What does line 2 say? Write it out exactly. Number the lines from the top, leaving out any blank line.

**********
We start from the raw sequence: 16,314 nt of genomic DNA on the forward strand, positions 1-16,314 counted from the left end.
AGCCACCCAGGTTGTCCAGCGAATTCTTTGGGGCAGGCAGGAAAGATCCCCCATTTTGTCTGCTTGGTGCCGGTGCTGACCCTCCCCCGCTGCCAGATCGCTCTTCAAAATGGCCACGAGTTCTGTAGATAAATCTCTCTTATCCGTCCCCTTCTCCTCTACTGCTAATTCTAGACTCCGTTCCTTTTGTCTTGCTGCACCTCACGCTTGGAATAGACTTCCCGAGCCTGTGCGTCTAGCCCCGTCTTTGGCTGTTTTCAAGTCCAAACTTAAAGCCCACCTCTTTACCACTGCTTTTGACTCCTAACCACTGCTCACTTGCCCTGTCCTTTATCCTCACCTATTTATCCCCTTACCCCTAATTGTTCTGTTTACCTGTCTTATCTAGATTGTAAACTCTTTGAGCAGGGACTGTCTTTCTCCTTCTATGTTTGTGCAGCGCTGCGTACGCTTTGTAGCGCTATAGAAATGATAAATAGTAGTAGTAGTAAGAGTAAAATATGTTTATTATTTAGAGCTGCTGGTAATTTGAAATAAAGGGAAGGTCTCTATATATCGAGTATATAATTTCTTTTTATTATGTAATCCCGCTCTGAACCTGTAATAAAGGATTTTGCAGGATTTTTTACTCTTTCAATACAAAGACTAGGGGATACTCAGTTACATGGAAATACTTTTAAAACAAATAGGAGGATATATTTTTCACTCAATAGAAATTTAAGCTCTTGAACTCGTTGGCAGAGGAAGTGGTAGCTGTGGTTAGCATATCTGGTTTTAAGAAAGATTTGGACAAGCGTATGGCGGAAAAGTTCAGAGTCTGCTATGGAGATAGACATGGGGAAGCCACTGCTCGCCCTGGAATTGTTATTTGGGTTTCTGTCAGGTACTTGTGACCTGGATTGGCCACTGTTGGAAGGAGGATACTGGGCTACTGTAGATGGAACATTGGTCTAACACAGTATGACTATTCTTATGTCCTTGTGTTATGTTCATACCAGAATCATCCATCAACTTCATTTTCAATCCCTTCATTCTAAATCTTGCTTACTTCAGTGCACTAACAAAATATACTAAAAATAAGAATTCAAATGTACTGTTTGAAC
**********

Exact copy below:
AGCCACCCAGGTTGTCCAGCGAATTCTTTGGGGCAGGCAGGAAAGATCCCCCATTTTGTCTGCTTGGTGCCGGTGCTGACCCTCCCCCGCTGCCAGATCGCTCTTCAAAATGGCCACGAGTTCTGTAGATAAATCTCTCTTATCCGTCCCCTTCTCCTCTACTGCTAATTCTAGACTCCGTTCCTTTTGTCTTGCTGCACCTCACGCTTGGAATAGACTTCCCGAGCCTGTGCGTCTAGCCCCGTCTTTGGCTGTTTTCAAGTCCAAACTTAAAGCCCACCTCTTTACCACTGCTTTTGACTCCTAACCACTGCTCACTTGCCCTGTCCTTTATCCTCACCTATTTATCCCCTTACCCCTAATTGTTCTGTTTACCTGTCTTATCTAGATTGTAAACTCTTTGAGCAGGGACTGTCTTTCTCCTTCTATGTTTGTGCAGCGCTGCGTACGCTTTGTAGCGCTATAGAAATGATAAATAGTAGTAGTAGTAAGAGTAAAATATGTTTATTATTTAGAGCTGCTGGTAATTTGAAATAAAGGGAAGGTCTCTATATATCGAGTATATAATTTCTTTTTATTATGTAATCCCGCTCTGAACCTGTAATAAAGGATTTTGCAGGATTTTTTACTCTTTCAATACAAAGACTAGGGGATACTCAGTTACATGGAAATACTTTTAAAACAAATAGGAGGATATATTTTTCACTCAATAGAAATTTAAGCTCTTGAACTCGTTGGCAGAGGAAGTGGTAGCTGTGGTTAGCATATCTGGTTTTAAGAAAGATTTGGACAAGCGTATGGCGGAAAAGTTCAGAGTCTGCTATGGAGATAGACATGGGGAAGCCACTGCTCGCCCTGGAATTGTTATTTGGGTTTCTGTCAGGTACTTGTGACCTGGATTGGCCACTGTTGGAAGGAGGATACTGGGCTACTGTAGATGGAACATTGGTCTAACACAGTATGACTATTCTTATGTCCTTGTGTTATGTTCATACCAGAATCATCCATCAACTTCATTTTCAATCCCTTCATTCTAAATCTTGCTTACTTCAGTGCACTAACAAAATATACTAAAAATAAGAATTCAAATGTACTGTTTGAAC